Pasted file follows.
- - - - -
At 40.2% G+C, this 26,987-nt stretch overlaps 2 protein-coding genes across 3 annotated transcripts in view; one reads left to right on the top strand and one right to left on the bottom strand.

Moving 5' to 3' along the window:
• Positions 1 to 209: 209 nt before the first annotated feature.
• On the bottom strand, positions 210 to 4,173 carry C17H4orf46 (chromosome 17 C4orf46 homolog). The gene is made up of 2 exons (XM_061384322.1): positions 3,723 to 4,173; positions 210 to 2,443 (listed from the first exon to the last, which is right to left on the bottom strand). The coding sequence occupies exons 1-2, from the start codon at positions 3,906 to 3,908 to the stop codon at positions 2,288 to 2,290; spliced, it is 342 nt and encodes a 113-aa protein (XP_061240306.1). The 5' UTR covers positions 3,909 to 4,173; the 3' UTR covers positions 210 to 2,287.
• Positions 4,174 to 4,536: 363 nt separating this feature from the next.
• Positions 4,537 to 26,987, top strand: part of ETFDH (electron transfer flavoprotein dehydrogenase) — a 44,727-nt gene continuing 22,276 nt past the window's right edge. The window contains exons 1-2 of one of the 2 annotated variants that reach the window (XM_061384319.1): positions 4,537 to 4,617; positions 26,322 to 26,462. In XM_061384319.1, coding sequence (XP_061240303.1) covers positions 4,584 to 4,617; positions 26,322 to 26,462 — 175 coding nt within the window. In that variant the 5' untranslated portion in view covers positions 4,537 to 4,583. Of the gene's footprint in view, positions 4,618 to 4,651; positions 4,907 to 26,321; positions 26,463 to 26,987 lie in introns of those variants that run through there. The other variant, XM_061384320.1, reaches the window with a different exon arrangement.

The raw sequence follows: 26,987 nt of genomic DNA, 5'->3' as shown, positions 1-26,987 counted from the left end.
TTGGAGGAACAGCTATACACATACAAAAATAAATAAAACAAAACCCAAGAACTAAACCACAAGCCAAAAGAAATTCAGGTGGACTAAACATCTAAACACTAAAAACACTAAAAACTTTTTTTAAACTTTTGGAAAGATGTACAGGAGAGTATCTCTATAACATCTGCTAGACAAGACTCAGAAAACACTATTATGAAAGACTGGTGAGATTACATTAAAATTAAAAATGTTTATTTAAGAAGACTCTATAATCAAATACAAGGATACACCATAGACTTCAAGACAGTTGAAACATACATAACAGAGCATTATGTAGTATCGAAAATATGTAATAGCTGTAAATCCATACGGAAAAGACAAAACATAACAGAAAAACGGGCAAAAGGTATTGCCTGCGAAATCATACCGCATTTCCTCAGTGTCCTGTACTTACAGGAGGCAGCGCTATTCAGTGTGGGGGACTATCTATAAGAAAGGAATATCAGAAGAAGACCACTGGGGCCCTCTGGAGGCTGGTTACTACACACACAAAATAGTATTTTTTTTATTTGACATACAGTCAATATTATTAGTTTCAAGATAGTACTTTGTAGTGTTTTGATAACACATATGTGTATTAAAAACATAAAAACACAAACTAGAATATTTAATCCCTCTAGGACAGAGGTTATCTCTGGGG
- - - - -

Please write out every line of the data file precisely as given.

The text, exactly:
At 40.2% G+C, this 26,987-nt stretch overlaps 2 protein-coding genes across 3 annotated transcripts in view; one reads left to right on the top strand and one right to left on the bottom strand.

Moving 5' to 3' along the window:
• Positions 1 to 209: 209 nt before the first annotated feature.
• On the bottom strand, positions 210 to 4,173 carry C17H4orf46 (chromosome 17 C4orf46 homolog). The gene is made up of 2 exons (XM_061384322.1): positions 3,723 to 4,173; positions 210 to 2,443 (listed from the first exon to the last, which is right to left on the bottom strand). The coding sequence occupies exons 1-2, from the start codon at positions 3,906 to 3,908 to the stop codon at positions 2,288 to 2,290; spliced, it is 342 nt and encodes a 113-aa protein (XP_061240306.1). The 5' UTR covers positions 3,909 to 4,173; the 3' UTR covers positions 210 to 2,287.
• Positions 4,174 to 4,536: 363 nt separating this feature from the next.
• Positions 4,537 to 26,987, top strand: part of ETFDH (electron transfer flavoprotein dehydrogenase) — a 44,727-nt gene continuing 22,276 nt past the window's right edge. The window contains exons 1-2 of one of the 2 annotated variants that reach the window (XM_061384319.1): positions 4,537 to 4,617; positions 26,322 to 26,462. In XM_061384319.1, coding sequence (XP_061240303.1) covers positions 4,584 to 4,617; positions 26,322 to 26,462 — 175 coding nt within the window. In that variant the 5' untranslated portion in view covers positions 4,537 to 4,583. Of the gene's footprint in view, positions 4,618 to 4,651; positions 4,907 to 26,321; positions 26,463 to 26,987 lie in introns of those variants that run through there. The other variant, XM_061384320.1, reaches the window with a different exon arrangement.

The raw sequence follows: 26,987 nt of genomic DNA, 5'->3' as shown, positions 1-26,987 counted from the left end.
TTGGAGGAACAGCTATACACATACAAAAATAAATAAAACAAAACCCAAGAACTAAACCACAAGCCAAAAGAAATTCAGGTGGACTAAACATCTAAACACTAAAAACACTAAAAACTTTTTTTAAACTTTTGGAAAGATGTACAGGAGAGTATCTCTATAACATCTGCTAGACAAGACTCAGAAAACACTATTATGAAAGACTGGTGAGATTACATTAAAATTAAAAATGTTTATTTAAGAAGACTCTATAATCAAATACAAGGATACACCATAGACTTCAAGACAGTTGAAACATACATAACAGAGCATTATGTAGTATCGAAAATATGTAATAGCTGTAAATCCATACGGAAAAGACAAAACATAACAGAAAAACGGGCAAAAGGTATTGCCTGCGAAATCATACCGCATTTCCTCAGTGTCCTGTACTTACAGGAGGCAGCGCTATTCAGTGTGGGGGACTATCTATAAGAAAGGAATATCAGAAGAAGACCACTGGGGCCCTCTGGAGGCTGGTTACTACACACACAAAATAGTATTTTTTTTATTTGACATACAGTCAATATTATTAGTTTCAAGATAGTACTTTGTAGTGTTTTGATAACACATATGTGTATTAAAAACATAAAAACACAAACTAGAATATTTAATCCCTCTAGGACAGAGGTTATCTCTGGGG